In all mathematics lessons, this is what you might typically see:
Reading and Maths
What has maths got to do with reading? If your child is struggling to read, they aren’t going to be able to access the curriculum. Lots of the questions and problems children have to solve in maths are written down and the children need to be able to read them. So, please support your child with all of their learning by hearing them read each night. We have plenty of books in our classrooms and library which support our maths curriculum as well as inspiring your child to enjoy and achieve in maths.
Assessment in Mathematics
Assessment has to serve a purpose and teachers are continually assessing your child in all types of ways so they can help them progress with their learning. In every maths lesson, teachers are questioning and discussing with pupils to find out what they do or do not know so that they can give them the right support. Every 2 or 3 weeks, all pupils in Key Stage One and Key Stage Two complete an ‘end of unit check’. This informs the teacher about how well each pupil has retained the knowledge and skills taught. All pupils complete a more in-depth summative assessment 3 times a year. This data is kept on record to track your child’s progress as they learn through the year. The tests also show the children what fantastic progress they have made and what they need to learn next.
At St Luke's we follow the Power Maths scheme of work:
Multiplication Tables Check - Year 4
In June, year 4 children are required to complete the multiplication tables check (MTC). This is statutory for all year 4 pupils in England.
The purpose of the MTC is to determine whether pupils can recall their times tables fluently, which is essential for future success in mathematics. It will help schools to identify pupils who have not yet mastered their times tables, so that additional support can be provided.
To prepare for the MTC, in year 4 we practise our times tables every day, recapping previously taught tables and learning new ones, such as the 6 times table. Children also have access to Times Tables Rockstars, an online based programme that allows children to practise their times tables through games. More than that, the clever code behind the scenes works out which times tables facts each pupil is consistently taking longer to answer and then it gradually starts to present these facts more frequently until pupils have mastered them. It will also ask related division questions 20% of the time in order to reinforce division facts.
We will be conducting practice MTC tests in the spring term to support children’s confidence in their times tables and see where any gaps in their knowledge may be.
To support your child, here is a link to a fantastic site that allows you to practise the format for the MTC:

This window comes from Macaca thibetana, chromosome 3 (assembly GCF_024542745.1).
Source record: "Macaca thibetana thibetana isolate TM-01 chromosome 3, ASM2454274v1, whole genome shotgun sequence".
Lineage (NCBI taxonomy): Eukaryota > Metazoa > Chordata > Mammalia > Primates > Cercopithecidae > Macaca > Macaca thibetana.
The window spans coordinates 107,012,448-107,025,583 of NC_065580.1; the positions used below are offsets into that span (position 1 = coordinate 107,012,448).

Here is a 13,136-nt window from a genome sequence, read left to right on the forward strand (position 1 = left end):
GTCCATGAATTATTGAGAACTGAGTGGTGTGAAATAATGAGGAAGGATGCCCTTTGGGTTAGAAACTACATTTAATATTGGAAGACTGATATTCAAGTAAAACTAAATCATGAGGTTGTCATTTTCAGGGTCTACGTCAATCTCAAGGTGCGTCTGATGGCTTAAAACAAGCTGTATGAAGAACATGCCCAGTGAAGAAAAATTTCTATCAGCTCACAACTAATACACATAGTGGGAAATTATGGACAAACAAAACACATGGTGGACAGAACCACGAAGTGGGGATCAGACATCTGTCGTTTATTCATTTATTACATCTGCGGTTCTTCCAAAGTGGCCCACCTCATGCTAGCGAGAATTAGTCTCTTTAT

Please find below our times tables long term plan. This outlines which times tables are taught in each year group. .
Have a look on Twitter at the fantastic maths going on at St Luke's: #Stlukesburymaths
How can I support my child’s learning?
As soon as your child starts school you can help your child with maths using everyday items found in the home. Examples include; building things with bricks as this is a good way of developing maths skills through solving problems, talk about times of the day, spot patterns and shapes in the house, practise forming numbers and count everything!
In order to consolidate learning, pupils in Key Stage One and Key Stage Two are given a weekly homework task that links to the learning that is currently taking place in their maths lessons. St Luke’s currently subscribe to a few online resources that are free for your child to use. Each pupil has access to ‘Times Tables Rock Stars’ in order to practice their rapid recall of times tables. Teachers also regularly assign work on ‘Mathletics’ that is aligned to the learning that is taking place in school and each pupil has access to this digital platform too. There are loads of other things that you can do to get your child to think and talk mathematically as they get older. As much as possible, we want them to use any mathematical vocabulary they learn in class. A few examples of this could be; ask your child if they can help you find the best deal for your car insurance, work out which supermarket deal is cheapest when out shopping, work out differences in time for when a TV programme starts. Everyday tasks like these help your child to recognise and understand maths in real life and solve problems in the world around them - giving maths a sense of purpose.